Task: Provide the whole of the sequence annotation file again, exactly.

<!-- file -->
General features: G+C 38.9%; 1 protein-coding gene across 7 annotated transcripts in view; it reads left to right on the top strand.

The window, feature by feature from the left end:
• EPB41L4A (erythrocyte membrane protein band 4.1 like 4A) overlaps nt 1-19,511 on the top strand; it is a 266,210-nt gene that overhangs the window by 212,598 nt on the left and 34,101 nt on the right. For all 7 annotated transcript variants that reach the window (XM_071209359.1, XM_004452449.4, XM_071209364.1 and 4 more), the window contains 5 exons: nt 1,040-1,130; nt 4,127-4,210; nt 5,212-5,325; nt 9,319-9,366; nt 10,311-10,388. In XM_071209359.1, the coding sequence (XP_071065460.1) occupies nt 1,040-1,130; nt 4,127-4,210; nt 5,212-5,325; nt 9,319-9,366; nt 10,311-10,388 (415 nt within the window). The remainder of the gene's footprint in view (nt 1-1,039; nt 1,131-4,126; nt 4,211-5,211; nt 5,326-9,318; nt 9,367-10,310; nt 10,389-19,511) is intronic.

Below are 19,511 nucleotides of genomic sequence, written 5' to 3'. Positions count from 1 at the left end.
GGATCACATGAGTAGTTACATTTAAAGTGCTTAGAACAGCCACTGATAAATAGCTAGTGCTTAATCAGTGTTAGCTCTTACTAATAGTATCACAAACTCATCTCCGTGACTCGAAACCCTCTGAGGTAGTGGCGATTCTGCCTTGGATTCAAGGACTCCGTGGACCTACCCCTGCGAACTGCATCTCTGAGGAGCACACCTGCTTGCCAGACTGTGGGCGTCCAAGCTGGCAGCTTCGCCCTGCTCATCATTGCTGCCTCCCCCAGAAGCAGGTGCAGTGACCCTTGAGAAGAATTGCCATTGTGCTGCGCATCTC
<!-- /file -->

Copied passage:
General features: G+C 38.9%; 1 protein-coding gene across 7 annotated transcripts in view; it reads left to right on the top strand.

The window, feature by feature from the left end:
• EPB41L4A (erythrocyte membrane protein band 4.1 like 4A) overlaps nt 1-19,511 on the top strand; it is a 266,210-nt gene that overhangs the window by 212,598 nt on the left and 34,101 nt on the right. For all 7 annotated transcript variants that reach the window (XM_071209359.1, XM_004452449.4, XM_071209364.1 and 4 more), the window contains 5 exons: nt 1,040-1,130; nt 4,127-4,210; nt 5,212-5,325; nt 9,319-9,366; nt 10,311-10,388. In XM_071209359.1, the coding sequence (XP_071065460.1) occupies nt 1,040-1,130; nt 4,127-4,210; nt 5,212-5,325; nt 9,319-9,366; nt 10,311-10,388 (415 nt within the window). The remainder of the gene's footprint in view (nt 1-1,039; nt 1,131-4,126; nt 4,211-5,211; nt 5,326-9,318; nt 9,367-10,310; nt 10,389-19,511) is intronic.

Below are 19,511 nucleotides of genomic sequence, written 5' to 3'. Positions count from 1 at the left end.
GGATCACATGAGTAGTTACATTTAAAGTGCTTAGAACAGCCACTGATAAATAGCTAGTGCTTAATCAGTGTTAGCTCTTACTAATAGTATCACAAACTCATCTCCGTGACTCGAAACCCTCTGAGGTAGTGGCGATTCTGCCTTGGATTCAAGGACTCCGTGGACCTACCCCTGCGAACTGCATCTCTGAGGAGCACACCTGCTTGCCAGACTGTGGGCGTCCAAGCTGGCAGCTTCGCCCTGCTCATCATTGCTGCCTCCCCCAGAAGCAGGTGCAGTGACCCTTGAGAAGAATTGCCATTGTGCTGCGCATCTC